Sachin-Jigar with Anu Malik and Bappi Lahiri (guest composers)
Sameer and Virag Mishra
Ruslaan Mumtaz, Sheena Shahabadi, Satish Kaushik, Sushmita Mukherjee, Rajat Kapoor, Neena Gupta and Anupam Kher
Teree Sang Movie Review
August 7, 2009 12:28:27 PM IST By Martin D'Souza, Bollywood Trade News Network
Today's stark reality is lack of parental love. Not because parents do not want to, but because their focus is not right. Parents are either busy with their business or profession leaving their kids in care of nannies or some even in creches. The result - children grow up feeling that lack of love and miss having their parents around when they need them the most. Most kids go 'elsewhere' in search of love to fill than aching void while others rebel in different ways, for e.g., getting hooked on to alcohol or drugs. If you look around, this is exactly what is happening today.
This is what director Satish Kaushik is trying to portray in TEREE SANG, a story about a girl who misses her parents love. She has a dream home and whatever a young schoolgirl of 15 can desire. But is that all she wants or is there something more she is aching for? Her father plainly tells her that he has sacrificed a lot to give her all the luxuries of life. But he has missed the boat. He was trying to replace his love with material gifts. All that the girl's craving for is her parents' presence.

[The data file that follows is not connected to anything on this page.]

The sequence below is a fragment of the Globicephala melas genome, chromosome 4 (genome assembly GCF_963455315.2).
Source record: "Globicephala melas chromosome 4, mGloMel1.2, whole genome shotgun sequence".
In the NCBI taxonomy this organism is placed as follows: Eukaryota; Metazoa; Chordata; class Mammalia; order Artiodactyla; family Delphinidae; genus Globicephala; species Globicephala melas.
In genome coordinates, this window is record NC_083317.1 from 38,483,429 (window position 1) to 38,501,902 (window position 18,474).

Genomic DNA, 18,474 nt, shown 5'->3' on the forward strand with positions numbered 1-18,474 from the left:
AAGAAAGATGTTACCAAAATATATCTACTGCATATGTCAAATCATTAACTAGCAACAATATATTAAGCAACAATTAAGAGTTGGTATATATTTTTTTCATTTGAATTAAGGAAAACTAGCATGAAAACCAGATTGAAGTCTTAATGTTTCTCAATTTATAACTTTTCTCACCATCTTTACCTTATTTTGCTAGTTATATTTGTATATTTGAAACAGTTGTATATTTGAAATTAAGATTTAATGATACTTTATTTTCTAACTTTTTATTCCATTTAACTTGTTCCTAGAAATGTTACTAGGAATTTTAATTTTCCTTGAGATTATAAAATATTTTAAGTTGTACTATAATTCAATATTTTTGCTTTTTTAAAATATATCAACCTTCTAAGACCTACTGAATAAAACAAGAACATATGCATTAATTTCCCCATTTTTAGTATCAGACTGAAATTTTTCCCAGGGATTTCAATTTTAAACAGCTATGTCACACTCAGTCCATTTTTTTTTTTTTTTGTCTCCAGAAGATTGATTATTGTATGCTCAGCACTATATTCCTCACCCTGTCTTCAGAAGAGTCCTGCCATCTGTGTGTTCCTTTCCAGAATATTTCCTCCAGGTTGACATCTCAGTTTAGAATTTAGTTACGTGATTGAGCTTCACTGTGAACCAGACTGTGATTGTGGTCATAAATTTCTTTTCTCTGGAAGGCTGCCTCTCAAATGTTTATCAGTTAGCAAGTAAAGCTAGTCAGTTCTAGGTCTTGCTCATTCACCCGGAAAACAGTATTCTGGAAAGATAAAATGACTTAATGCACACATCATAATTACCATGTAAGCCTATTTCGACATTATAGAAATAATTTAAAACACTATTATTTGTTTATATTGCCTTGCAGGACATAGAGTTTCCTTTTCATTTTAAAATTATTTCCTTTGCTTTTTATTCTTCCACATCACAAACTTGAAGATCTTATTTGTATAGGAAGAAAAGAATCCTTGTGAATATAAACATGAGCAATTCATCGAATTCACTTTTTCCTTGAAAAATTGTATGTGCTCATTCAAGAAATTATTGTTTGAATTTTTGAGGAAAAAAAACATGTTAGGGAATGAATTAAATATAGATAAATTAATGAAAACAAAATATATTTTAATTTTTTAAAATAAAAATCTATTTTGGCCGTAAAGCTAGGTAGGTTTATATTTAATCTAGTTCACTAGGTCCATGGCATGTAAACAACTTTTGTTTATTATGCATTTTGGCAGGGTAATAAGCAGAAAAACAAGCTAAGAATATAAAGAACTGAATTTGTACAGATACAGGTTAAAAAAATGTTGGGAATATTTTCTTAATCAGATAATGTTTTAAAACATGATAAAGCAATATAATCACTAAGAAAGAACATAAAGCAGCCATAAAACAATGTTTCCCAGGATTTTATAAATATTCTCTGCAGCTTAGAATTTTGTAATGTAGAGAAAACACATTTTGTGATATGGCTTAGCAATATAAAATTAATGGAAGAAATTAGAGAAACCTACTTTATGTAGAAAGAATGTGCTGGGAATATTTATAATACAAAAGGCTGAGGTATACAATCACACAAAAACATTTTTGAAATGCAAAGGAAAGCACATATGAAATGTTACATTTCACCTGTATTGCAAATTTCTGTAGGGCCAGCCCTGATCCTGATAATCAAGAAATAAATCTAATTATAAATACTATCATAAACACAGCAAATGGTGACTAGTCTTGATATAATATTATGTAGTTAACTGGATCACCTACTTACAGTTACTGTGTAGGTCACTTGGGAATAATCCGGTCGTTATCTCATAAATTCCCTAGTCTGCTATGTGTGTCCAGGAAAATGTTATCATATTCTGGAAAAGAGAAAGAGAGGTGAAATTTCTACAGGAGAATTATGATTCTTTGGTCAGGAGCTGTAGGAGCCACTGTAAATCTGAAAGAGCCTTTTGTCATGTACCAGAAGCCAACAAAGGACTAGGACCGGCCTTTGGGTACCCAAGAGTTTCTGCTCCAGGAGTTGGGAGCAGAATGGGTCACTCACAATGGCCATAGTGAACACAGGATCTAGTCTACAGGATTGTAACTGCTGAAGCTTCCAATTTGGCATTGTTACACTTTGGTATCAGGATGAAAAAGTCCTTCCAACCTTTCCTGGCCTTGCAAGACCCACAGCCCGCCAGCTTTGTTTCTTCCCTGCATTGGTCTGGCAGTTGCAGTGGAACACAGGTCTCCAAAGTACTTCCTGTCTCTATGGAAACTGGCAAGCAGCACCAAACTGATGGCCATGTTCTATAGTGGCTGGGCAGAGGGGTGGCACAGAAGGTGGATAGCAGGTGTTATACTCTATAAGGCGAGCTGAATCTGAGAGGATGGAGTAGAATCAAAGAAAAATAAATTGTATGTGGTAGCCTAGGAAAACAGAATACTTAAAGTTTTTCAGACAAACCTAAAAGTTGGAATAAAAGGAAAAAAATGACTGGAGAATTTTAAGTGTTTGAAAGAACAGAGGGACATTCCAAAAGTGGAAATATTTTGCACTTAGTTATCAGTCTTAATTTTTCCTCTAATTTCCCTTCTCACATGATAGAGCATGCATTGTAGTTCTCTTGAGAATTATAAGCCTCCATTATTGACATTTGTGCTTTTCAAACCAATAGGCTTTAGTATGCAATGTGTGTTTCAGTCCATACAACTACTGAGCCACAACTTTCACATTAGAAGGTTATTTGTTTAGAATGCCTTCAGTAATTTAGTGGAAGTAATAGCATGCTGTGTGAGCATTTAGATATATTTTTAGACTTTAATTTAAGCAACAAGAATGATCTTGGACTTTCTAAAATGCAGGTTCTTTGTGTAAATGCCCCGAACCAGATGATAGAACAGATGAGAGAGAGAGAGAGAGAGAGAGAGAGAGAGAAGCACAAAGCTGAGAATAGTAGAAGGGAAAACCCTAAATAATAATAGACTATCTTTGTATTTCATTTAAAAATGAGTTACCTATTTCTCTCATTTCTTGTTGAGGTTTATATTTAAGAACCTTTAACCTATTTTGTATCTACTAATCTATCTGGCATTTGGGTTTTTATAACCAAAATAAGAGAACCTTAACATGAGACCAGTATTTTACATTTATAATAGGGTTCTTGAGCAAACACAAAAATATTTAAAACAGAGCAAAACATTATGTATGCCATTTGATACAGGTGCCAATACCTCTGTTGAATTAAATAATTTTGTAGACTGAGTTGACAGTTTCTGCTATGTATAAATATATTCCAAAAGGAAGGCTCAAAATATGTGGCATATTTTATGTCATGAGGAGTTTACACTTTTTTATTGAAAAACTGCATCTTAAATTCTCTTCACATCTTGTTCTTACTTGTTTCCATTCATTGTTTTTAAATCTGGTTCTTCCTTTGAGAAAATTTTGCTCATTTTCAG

The result, she befriends a boy in her neighbourhood, although not in her league, and is pregnant. All hell breaks loose. The girl's father a Richie rich lawyer threatens to sue the boy's father, a rickshaw driver. The kids run away from home to create their own love nest.
Kudos to Satish Kaushik for tackling a sensitive subject, which most parents tend to sweep under the carpet.
The film has an interesting first half but post interval, Kaushik takes too many cinematic liberties and dilutes the plot with unnecessary focus on boy and girl trying to make ends meet in their 'home in the mountains', a la LOVE STORY, QYAMAT SE QAYAMAT TAK, and MAINE PYAAR KIYA. That is where he goes wrong. It was not needed. Had those scenes been chopped, the movie would have been much crisper and the message would have come out louder.
Nevertheless, it is an honest attempt at addressing a very serious issue.
Sheena Shahabadi who plays Maahi Suri, the young 15-year-old makes a decent debut. She portrays well the angst a 15-year-old goes through, bringing on screen, the much-needed freshness. Ruslaan Mumtaz as Kukoo her boyfriend is impressive too. Supporting them is Rajat Kapoor and Neena Gupta as Maahi's parents, Satish Kaushik, and Sushmita Mukherjee as Kukoo's parents.
The movie has a young, adult feel and a few numbers are quite peppy as well. Young parents will have a lot to learn from this. Those with teenagers or with kids approaching their teens will benefit a lot, too.
Parents, this one is for you. Take your teenagers along